“Take your posts” when big boat wakes hit at anchor.  Kate quoted Mary Poppins when we were anchored in a nice quiet spot on Peck Lake when a huge yacht passed by at top speed.  Behind it was a ginormous wake that one could surf on!  “HOLD ON!  GRAB THE GLASS!”  Need I say more?
Don’t anchor during construction on the beach.  The nice quiet anchorage I spoke of above was great until it was bedtime and they were still working with heavy machinery on the ocean side of the beach.  Peace and quiet, not so much!
Get fuel and pump out BEFORE you dock for 3 months.  This was a rookie mistake that we won’t make again.  We were so preoccupied trying to get to the boat yard that we didn’t top off our fuel or pump out the heads.   We assumed the boat yard would have this available.  After 3 months of being closed up tight, you don’t want to come back to a stinky boat.  Nor do you want water in your fuel.  Topping off the tanks helps prevent water build up from condensation.  Water and fuel don’t mix and causes poor engine performance.
Cleaning and decommissioning the boat takes longer than expected.  Having never done it before, we didn’t really know how time consuming it was.  In addition, we had to deal with the previous point, which only added to our total time.  This was coupled with:
Don’t arrive at the dock, clean the boat and try to be somewhere on the same day.  Need I say more?
Flip flops don’t work for everyone.  Craig has decided that his feet were not made for flip-flops.  They make his toes hurt and he will not be wearing them on our trip.  The same goes for Olivia.  She dropped a flip-flop, by accident, on her way to the hammock on the back of the boat.  Luckily for her, it floated to the next boat down and he plucked it out of the water.  She also fell down while running in her flip-flops, hence the need for the Band Aids.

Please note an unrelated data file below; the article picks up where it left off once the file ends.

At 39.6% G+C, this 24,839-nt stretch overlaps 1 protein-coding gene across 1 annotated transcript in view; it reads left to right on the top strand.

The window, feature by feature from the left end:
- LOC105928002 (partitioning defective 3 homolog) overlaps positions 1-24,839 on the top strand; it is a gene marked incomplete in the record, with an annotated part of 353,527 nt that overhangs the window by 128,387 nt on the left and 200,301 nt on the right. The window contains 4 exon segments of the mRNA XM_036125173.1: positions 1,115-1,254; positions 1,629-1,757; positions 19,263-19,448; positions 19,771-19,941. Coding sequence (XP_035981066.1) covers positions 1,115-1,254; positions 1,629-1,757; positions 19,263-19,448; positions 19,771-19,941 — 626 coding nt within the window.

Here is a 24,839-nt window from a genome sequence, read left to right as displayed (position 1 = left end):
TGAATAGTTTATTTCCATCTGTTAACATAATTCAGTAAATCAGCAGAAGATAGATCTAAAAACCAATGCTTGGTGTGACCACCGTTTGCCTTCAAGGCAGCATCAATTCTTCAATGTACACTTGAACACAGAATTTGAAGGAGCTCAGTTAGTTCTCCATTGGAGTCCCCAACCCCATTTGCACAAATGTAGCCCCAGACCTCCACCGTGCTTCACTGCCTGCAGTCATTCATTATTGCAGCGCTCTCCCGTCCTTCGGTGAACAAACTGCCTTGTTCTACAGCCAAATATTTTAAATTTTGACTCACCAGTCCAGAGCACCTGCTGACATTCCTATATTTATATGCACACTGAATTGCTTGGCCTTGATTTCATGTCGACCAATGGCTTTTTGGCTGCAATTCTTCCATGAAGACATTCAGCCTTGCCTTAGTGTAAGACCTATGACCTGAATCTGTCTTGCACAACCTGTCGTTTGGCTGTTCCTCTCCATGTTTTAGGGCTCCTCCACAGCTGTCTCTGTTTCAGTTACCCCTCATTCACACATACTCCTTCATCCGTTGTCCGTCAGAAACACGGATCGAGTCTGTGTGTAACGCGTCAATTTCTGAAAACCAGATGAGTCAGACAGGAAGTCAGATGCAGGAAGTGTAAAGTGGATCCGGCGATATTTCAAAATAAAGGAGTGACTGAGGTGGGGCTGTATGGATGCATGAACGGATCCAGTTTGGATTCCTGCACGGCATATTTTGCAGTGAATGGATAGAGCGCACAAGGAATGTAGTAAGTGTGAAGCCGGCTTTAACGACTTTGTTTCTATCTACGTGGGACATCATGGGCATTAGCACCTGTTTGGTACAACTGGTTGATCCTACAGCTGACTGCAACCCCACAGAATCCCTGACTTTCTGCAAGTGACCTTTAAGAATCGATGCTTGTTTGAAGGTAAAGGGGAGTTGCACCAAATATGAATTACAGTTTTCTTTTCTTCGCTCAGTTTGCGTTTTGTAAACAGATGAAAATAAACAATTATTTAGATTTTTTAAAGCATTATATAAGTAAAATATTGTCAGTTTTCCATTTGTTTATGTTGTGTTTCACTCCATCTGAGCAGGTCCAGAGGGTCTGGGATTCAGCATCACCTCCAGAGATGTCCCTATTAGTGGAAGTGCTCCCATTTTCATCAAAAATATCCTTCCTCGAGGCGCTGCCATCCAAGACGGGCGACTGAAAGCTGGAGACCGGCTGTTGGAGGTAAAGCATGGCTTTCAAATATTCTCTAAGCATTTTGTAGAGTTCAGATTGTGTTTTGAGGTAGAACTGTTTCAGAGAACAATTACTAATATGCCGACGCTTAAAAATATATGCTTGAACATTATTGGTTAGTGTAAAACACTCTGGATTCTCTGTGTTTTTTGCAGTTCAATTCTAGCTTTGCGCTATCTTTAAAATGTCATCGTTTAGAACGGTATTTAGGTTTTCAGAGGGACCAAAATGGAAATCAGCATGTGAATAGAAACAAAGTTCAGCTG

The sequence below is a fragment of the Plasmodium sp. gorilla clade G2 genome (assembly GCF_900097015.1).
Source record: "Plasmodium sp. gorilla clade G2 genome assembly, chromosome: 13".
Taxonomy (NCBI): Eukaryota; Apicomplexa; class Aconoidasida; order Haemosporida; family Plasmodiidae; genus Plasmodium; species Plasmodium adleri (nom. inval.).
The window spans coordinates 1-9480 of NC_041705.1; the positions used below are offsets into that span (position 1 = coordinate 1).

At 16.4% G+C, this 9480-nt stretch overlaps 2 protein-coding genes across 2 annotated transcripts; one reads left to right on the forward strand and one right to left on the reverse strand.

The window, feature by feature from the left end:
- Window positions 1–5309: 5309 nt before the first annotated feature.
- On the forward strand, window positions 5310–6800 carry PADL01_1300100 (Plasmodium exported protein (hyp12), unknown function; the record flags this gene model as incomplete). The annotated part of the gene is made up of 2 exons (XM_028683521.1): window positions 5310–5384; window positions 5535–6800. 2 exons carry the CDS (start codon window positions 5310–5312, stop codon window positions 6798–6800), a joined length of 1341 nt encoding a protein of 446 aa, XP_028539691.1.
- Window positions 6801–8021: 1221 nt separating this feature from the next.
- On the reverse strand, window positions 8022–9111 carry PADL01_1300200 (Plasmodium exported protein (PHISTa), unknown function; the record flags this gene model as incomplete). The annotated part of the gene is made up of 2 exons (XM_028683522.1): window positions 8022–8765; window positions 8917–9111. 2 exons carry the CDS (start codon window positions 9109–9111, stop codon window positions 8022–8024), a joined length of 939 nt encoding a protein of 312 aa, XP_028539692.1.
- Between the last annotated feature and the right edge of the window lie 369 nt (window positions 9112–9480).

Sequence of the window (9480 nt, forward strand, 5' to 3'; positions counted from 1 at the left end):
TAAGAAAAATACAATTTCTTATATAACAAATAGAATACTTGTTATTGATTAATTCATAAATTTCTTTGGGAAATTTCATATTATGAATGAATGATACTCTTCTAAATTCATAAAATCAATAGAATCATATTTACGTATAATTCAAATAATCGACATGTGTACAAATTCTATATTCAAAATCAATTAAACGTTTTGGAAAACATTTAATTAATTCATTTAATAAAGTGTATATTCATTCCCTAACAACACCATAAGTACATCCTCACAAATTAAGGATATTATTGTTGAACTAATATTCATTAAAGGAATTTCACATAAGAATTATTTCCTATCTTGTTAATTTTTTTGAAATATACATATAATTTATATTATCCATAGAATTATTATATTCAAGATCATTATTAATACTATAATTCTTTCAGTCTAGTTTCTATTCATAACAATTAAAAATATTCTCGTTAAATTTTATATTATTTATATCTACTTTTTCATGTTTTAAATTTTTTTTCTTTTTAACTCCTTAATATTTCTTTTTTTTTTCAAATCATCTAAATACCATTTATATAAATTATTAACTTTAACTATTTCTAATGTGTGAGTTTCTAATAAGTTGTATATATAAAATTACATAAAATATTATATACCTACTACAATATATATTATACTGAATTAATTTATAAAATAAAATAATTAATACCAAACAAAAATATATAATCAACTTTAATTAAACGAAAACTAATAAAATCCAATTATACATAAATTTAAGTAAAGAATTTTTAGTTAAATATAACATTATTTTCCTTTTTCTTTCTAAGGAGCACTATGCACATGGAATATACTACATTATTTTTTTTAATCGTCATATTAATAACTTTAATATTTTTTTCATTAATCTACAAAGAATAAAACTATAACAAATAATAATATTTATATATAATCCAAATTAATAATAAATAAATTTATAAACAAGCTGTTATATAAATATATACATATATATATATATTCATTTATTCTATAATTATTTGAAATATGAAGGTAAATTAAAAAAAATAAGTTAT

Braids are best for Olivia’s hair.  For those that are not familiar with Liv’s hair, her tight curls can turn into a rat’s nest with no effort at all.  I braided her (freshly washed and wet) hair this week and it worked beautifully.  This will be our go-to hair-do from now on!

Monday, March 19

Shake Down Cruise

Ft. Lauderdale from the Atlantic
“A shake down cruise is a nautical term in which the performance of a ship is tested”.  This generally means that the crew gets familiarized with the new vessel and simulates working conditions before heading out to sea on a long journey.

We endured our shake down cruise on our new boat.  It was a whopper of a trip to say the least and somewhat of a logistical nightmare.  However, we did enjoy our time in sunny Florida, spent 24 hours with Craig’s mom and stepdad and learned a WHOLE lot about our soon to be home.
Olivia and Kate
Maggie and Olivia
We arrived in Ft. Lauderdale, picked up our car and headed straight to the New River City Docks where Anything Goes was docked.  The girls and I finally got to meet the sellers, Peter and Julie, and see Anything Goes (AG) for the first time.

We decided to stay at the docks for the night because it was getting late, the drawbridge closes during rush hour and we needed to get some grub.  All the talking, explaining and bending ourselves into a pretzel to see hoses and engines was exhausting after all.  We met Peter and Julie for a lovely alfresco dinner along the river.  We had a front row seat to the water taxis, yachts and mega yachts cruising up and down the river.  Craig and I sort of felt like groupies…. hanging on their every word, asking questions like there was no tomorrow!